Finally, 3 months later, he contacted me back saying that the freeze was about to end and asking me if I was still interested, and proposing an interview with his director. I politely replied that I wasn't looking for new opportunities anymore :-)

  • 9
    Maybe they are having a hard time finding competent personnel and they are just eager to get you onboard.
    – Al rl
    Apr 24, 2022 at 16:24
  • I've had two positions that were essentially "one phone call" deals. One was my favourite job in my career, the other was decent that I only left to join a dream company. Apr 24, 2022 at 16:58
  • I would be puzzled too if I were you. Large companies usually have 5 or 6 rounds of tough Leetcode style coding interviews for a senior position. You can ask the manager again about the normal interview process for this position such as "How many interviews usually do you have for this position?" and "Why am I so fortunate to be selected after only 1 interview?". Is it possible that the offer was mistakenly sent to you while it was meant for someone else ? In the end, if you really love this job and this company, you should take the offer ASAP. Apr 24, 2022 at 19:19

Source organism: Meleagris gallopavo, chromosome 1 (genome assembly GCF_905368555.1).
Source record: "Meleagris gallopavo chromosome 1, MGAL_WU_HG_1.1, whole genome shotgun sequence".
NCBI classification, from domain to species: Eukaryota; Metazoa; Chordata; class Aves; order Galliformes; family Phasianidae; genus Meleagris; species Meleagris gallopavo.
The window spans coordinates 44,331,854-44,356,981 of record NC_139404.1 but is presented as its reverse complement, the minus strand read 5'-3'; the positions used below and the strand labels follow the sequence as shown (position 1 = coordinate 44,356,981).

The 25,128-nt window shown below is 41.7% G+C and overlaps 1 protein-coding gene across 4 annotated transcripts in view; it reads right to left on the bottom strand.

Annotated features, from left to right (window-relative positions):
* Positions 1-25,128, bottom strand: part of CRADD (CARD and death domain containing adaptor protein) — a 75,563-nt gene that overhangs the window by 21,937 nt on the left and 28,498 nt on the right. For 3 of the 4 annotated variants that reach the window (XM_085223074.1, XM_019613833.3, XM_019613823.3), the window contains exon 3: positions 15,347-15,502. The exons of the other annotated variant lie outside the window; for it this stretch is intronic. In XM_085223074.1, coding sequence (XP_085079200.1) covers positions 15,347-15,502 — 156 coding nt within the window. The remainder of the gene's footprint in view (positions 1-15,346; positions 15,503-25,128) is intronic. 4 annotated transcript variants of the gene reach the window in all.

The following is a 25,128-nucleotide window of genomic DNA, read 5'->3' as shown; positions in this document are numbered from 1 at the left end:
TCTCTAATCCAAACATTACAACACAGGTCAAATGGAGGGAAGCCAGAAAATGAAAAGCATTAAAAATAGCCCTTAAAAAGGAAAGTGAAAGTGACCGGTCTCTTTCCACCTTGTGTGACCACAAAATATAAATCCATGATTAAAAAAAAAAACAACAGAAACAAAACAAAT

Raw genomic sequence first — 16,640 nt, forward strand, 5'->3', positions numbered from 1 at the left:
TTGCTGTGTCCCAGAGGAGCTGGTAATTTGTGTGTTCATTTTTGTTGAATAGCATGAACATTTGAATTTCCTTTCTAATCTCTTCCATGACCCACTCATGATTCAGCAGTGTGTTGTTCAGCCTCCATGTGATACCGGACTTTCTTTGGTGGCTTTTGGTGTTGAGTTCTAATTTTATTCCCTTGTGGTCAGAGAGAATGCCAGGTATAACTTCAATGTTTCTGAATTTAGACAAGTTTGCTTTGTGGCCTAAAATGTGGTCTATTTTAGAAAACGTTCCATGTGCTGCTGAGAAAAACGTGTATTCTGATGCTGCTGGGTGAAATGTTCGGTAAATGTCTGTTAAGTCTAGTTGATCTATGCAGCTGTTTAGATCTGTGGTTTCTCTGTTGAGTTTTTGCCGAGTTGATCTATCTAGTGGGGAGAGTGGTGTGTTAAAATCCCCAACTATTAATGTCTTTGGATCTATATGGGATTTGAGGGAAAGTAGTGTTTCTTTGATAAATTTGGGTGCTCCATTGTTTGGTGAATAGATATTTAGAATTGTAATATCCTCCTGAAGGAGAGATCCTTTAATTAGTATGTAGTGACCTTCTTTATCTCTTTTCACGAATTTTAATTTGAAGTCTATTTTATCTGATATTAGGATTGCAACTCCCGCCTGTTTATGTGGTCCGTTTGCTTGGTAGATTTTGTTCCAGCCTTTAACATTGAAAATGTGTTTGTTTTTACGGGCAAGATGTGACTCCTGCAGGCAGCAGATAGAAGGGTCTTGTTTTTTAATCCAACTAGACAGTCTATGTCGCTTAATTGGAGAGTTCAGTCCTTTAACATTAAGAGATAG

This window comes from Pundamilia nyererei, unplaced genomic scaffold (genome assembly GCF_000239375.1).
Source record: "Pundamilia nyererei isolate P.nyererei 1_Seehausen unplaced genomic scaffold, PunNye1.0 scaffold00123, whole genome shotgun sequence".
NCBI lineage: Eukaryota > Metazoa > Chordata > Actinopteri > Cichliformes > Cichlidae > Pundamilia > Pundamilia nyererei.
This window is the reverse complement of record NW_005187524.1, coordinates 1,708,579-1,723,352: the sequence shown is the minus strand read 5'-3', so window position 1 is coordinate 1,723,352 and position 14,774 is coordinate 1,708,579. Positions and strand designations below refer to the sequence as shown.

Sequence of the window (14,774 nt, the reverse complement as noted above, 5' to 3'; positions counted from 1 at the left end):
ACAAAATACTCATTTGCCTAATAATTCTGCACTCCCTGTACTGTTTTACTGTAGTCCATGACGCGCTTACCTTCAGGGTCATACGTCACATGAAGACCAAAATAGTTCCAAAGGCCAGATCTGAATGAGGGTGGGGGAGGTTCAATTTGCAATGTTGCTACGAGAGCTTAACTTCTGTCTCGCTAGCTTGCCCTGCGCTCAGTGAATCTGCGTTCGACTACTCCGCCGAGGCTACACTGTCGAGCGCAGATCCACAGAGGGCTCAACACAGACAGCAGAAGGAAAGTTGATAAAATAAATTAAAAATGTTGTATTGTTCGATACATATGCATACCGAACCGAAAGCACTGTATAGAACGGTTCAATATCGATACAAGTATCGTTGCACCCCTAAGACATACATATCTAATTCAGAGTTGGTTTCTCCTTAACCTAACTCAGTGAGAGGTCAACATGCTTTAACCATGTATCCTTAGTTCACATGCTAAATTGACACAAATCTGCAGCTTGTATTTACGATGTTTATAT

• Does your resume contain any links to your work like a portfolio, GitHub, etc.? If you actually already gave them an opportunity to see your work then that might explain them skipping the technical interview. (Of course, they still should have explained this, which makes me think Job_September is more likely correct that you got an email from someone farther along in the process.)
    – BSMP
    Apr 24, 2022 at 20:17
  • @Job_September_2020, I don't think it can be a mistake since the last mail telling me that I would get an offer was not from an automated system, but from the hiring manager himself.
    – piwai
    Apr 25, 2022 at 7:43

4 Answers 4


I'm not sure if you should be worried, but there are definitely risks.

By only having a brief conversation with the hiring manager, you know nothing about the other people you would be working with on a day-to-day basis. Are they people that you'd get along with? Can you work with them for ~8 hours a day, ~5 days a week? Are they technically skilled and people that I can learn from? There's no way to assess anything about the people you'd be working with unless you had further interviews.